Saturday, November 18, 2023

#322 / The Yimbys And The Nimbys


48 Hills, which provides reliable news about politics in San Francisco (and about other things, too), recently published an article titled, "The Yimbys are winning the media narrative, and that’s bad for all of us." I don't think there is a paywall. Feel free to click away, and to read what Editor Tim Redmond has to say about this topic. 

Redmond's article quotes the The San Francisco Standard, which also provides news about San Francisco politics. The article in The Standard, authored by Josh Koehn, is titled as follows: "Are YIMBYs on the Verge of Winning San Francisco’s Housing War?"

For those not totally sure about the acronyms that appear in these articles (and in the headline I have placed on this blog posting), let me make them clear:

  • YIMBY - "Yes In My Backyard"
  • NIMBY - "Not In My Backyard"

The Koehn article, in The Standard, contains the following statement, which was then quoted by 48 Hills

In the dog days of summer, while many California state legislators were vacationing or raising campaign money during the monthlong recess, Scott Wiener was convening secret meetings. The state senator and a close-knit crew of housing wonks were hatching a plan to make an 11th-hour amendment to one of his bills—one that would surely raise the hackles of some of his fiercest critics. 
During his seven years in the Legislature, no elected official in California has proposed more ambitious policies to streamline housing construction than Wiener. 
Those efforts have made him loved by YIMBYs, the boisterous “Yes In My Backyard” movement that believes developing both market-rate and affordable housing will reduce costs and demand. But some of those same laws have made Wiener equally loathed by NIMBYs, a less-defined group whose reputation for saying “Not In My Backyard” is rooted in retaining the character of neighborhoods, often leading to accusations of opposing new developments under the pretext of environmental concerns.

For those who are not much engaged in the land use policy debates in which the "NIMBY" and "YIMBY" designations are frenquently employed, I want to make a distinction - and it is an important distinction. 

There IS an organized group that calls itself, "YIMBY." In fact, if you click the following link, you will find that California YIMBY has its own website. It is, in fact, not just a "political group." It is a bona fide tax-exempt nonprofit organizstion. The group has received major funding from big business and development interests, and the group has a paid staff, and hires lobbyists to urge policy proposals aimed at making development easier. YIMBY has supported all sorts of legislation that prevents local government agencies from turning down proposed developments, or from imposing conditions that developers don't like. As the article in The Standard notes, State Senator Scott Wiener is one of the state legislators who is particlarly supportive of these pro-development and YIMBY-sponsored proposals.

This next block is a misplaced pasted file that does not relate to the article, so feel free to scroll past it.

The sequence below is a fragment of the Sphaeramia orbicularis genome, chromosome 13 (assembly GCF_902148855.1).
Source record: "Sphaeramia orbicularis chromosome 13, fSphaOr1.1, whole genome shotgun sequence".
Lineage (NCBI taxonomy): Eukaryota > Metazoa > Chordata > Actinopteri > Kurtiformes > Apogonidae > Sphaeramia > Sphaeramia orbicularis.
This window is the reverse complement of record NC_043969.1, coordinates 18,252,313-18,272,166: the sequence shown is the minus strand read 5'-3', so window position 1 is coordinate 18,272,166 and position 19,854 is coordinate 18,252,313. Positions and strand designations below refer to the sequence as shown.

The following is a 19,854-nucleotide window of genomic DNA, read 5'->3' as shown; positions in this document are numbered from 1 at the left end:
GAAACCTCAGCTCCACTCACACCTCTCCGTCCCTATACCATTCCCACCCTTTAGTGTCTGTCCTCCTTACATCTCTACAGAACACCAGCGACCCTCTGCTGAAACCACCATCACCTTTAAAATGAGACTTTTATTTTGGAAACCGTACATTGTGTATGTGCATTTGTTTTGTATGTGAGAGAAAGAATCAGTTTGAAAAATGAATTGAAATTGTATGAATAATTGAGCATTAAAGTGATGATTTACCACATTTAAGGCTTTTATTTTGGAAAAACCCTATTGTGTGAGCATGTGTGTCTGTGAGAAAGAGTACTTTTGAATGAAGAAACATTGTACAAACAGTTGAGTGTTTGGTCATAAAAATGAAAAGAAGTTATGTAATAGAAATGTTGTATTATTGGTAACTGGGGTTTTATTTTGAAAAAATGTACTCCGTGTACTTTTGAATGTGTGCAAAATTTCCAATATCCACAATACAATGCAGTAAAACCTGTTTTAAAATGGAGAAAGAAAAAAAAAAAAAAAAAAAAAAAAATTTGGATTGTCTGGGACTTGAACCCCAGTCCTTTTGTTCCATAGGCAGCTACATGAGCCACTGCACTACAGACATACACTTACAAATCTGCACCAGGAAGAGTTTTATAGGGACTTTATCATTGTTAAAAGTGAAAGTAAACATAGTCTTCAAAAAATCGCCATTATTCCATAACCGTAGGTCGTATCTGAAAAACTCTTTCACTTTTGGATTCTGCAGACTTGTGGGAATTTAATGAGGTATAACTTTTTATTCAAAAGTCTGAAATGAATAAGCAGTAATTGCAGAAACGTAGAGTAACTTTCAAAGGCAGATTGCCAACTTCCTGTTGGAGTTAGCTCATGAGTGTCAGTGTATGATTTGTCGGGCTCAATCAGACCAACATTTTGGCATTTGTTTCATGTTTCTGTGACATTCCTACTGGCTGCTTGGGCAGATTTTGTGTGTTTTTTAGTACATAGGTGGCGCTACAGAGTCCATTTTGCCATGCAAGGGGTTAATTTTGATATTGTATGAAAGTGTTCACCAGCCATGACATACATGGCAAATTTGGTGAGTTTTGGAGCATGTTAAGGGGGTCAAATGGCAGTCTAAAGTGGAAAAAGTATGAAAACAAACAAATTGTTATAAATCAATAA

But what about the NIMBY group? Well, actually, there isn't any "NIMBY" group. 

NO organized group has adopted the slogan, "Not In My Backyard." NO ONE self-identifies as a "NIMBY." That term, which is both derisive and opprobrious, has been applied by pro-development interests to people who may raise objections to a specific proposed development, but who have not organized themselves to oppose development in general. 

Those persons who might oppose a specific development proposal (you might think of them as your "neighbors") generally raise objections that are based on specific aspects of a proposed development project. For instance, maybe the neighbors think that a proposed development won't provide enough parking. Or, maybe neighbors object that the development, as proposed, will shade their sunny backyards and deprive them of the use of their solar collectors. Or, those opposing a project might claim that the site is on a hillside and that there are dangers of geologic instability.

The point is, "NIMBY" is a phrase, used by others, to denigrate and depreciate those who raise objections to a proposed development, no matter how reasonable such objections might be. "NIMBY" is name calling, not self-identification, with the implication being that if someone raises objections to, or concerns about, or opposes a particular development project then that "NIMBY" person is selfish, cares nothing for anyone else, and just doesn't want anything to change in his or her "backyard."

"YIMBYS" do self-identify as such. "YIMBYS" have chosen to organize themselves to support development, in general, but there is no organized "NIMBY" effort arguing on the other side. There are no "NIMBY" lobbyists. And there is no group that calls itself, "NIMBY." 

"NIMBY" is name-calling!

As I say, this distinction between "YIMBY" and "NIMBY" is important. It's pretty understandable that there will be different views about almost any proposal to change something. There are always "pros" and "cons." 

But "YIMBY" is an organized, pro-development group, funded by business and development interests, and  "YIMBY" is not "at war" with some similar group that has organized to prevent development. Because so many people don't understand that, "YIMBY" (the organized, developer-funded group) does appear to be winning the media narrative. 

As Tim Redmond says in his 48 Hills article, "that's bad for all of us." 

I hope those reading this blog posting will understand why.

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